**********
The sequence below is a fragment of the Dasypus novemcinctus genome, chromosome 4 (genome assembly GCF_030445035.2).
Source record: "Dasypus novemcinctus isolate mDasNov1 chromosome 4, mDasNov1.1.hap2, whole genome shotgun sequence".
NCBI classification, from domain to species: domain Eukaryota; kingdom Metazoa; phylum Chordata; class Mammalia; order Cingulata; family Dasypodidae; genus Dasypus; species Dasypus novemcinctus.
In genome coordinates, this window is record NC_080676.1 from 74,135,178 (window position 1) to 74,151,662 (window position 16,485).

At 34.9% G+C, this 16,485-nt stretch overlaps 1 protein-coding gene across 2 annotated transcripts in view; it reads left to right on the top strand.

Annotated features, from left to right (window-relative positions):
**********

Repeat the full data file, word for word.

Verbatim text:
The sequence below is a fragment of the Dasypus novemcinctus genome, chromosome 4 (genome assembly GCF_030445035.2).
Source record: "Dasypus novemcinctus isolate mDasNov1 chromosome 4, mDasNov1.1.hap2, whole genome shotgun sequence".
NCBI classification, from domain to species: domain Eukaryota; kingdom Metazoa; phylum Chordata; class Mammalia; order Cingulata; family Dasypodidae; genus Dasypus; species Dasypus novemcinctus.
In genome coordinates, this window is record NC_080676.1 from 74,135,178 (window position 1) to 74,151,662 (window position 16,485).

At 34.9% G+C, this 16,485-nt stretch overlaps 1 protein-coding gene across 2 annotated transcripts in view; it reads left to right on the top strand.

Annotated features, from left to right (window-relative positions):